As employers and recruiters, informing candidates who are not selected for a role isn’t always pleasant. Rejection can feel personal, but tactful and empathetic delivery can ensure everyone walks away feeling respected. Your hiring process may be the first interaction someone has with your company. The experience will reflect your brand, and candidates who are not selected may still be part of your business as customers or future employees!
Here are some key points to keep in mind when going about the rejection process:
Job seekers spend a great deal of time researching, applying and preparing for your hiring process. Informing them of their unsuccessful application in a timely manner lets them move on to other opportunities, and lets you focus your attention on other candidates. Set aside specific time for sending rejection letters or making calls, so you can stick to the timelines you have communicated.
Simple templated rejection letters can come across as cold. In an article for ERE Media, Devon Miller recounted a response system implemented by a hiring manager, in which a single rejection letter template was split into several variations. Each of the new templates was tailored to a specific scenario, such as ‘Never Hire’, ‘Needs More Experience’, or ‘Doesn’t Meet Minimum Requirements’. The recruiting team then further customized each letter with content unique to each rejected candidate. The concise and personable language of these refined templates allowed them to maintain positive relationships with top talent for future roles, while politely but unambiguously rejecting others.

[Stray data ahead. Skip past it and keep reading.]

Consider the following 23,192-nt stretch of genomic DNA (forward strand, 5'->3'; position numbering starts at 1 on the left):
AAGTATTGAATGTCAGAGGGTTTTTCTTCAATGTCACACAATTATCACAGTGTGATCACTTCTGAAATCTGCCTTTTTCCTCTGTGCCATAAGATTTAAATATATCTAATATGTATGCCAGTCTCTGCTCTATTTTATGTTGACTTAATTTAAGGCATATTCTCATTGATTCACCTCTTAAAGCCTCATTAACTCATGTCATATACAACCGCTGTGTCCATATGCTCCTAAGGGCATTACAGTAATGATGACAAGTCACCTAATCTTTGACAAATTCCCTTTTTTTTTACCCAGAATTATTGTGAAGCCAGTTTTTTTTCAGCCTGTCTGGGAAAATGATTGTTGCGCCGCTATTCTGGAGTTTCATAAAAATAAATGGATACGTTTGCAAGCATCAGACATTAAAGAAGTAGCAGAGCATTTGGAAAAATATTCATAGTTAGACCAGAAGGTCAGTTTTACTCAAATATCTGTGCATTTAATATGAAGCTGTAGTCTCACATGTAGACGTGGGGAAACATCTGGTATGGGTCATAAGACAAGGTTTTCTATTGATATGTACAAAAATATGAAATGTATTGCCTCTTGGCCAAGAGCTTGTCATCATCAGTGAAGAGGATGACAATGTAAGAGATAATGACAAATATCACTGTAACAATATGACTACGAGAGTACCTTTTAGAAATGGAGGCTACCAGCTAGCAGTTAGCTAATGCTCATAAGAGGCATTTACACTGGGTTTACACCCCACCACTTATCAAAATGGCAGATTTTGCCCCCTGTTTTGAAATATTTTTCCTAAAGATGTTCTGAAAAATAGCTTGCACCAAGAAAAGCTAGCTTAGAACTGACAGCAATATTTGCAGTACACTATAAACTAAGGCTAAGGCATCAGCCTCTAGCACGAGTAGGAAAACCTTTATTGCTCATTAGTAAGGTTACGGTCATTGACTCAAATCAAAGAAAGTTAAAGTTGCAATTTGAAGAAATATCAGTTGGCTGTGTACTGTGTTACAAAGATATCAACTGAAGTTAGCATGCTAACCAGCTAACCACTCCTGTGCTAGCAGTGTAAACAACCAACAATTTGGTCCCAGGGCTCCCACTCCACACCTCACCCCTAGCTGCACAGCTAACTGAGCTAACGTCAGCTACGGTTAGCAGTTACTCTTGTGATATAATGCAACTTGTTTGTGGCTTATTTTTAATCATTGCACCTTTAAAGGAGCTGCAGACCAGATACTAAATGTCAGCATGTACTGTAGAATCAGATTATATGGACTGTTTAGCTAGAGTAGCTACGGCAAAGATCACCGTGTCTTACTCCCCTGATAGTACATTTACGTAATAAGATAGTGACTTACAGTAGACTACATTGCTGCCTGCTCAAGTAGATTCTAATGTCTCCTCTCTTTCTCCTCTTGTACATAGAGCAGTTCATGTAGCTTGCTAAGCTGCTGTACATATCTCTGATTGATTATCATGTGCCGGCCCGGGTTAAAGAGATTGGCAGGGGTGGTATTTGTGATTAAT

As outlined by Glassdoor, whether communicated by phone or email, the key components of an effective rejection are:
- Acknowledging and thanking the candidate for their time spent
- Appropriately iterating how competitive the position is
- Concisely explaining they are not being further considered and why
- Giving encouragement and best wishes for future applications
- Contact information for staying in touch
The rapport you have built with candidates throughout the interview process doesn’t need to end unceremoniously after interviews are complete; it can be maintained through personalized and thoughtful responses. Whether candidates inquire or not, providing constructive feedback is always useful, as it bolsters your reasoning for not hiring them and gives them actionable advice for future job applications. If a candidate was strong, iterate opportunities to apply to your company again in the future. Keep in touch with these standout job seekers to make your next hiring process simpler and ensure your company is still viewed favourably by top talent.
Delivering and receiving rejections is hard, but it needn’t leave parties bitter towards one another. Your hiring process is experienced differently by job seekers who are rejected, and it is important to understand how this impacts your employer brand. A little tact and compassion can go a long way!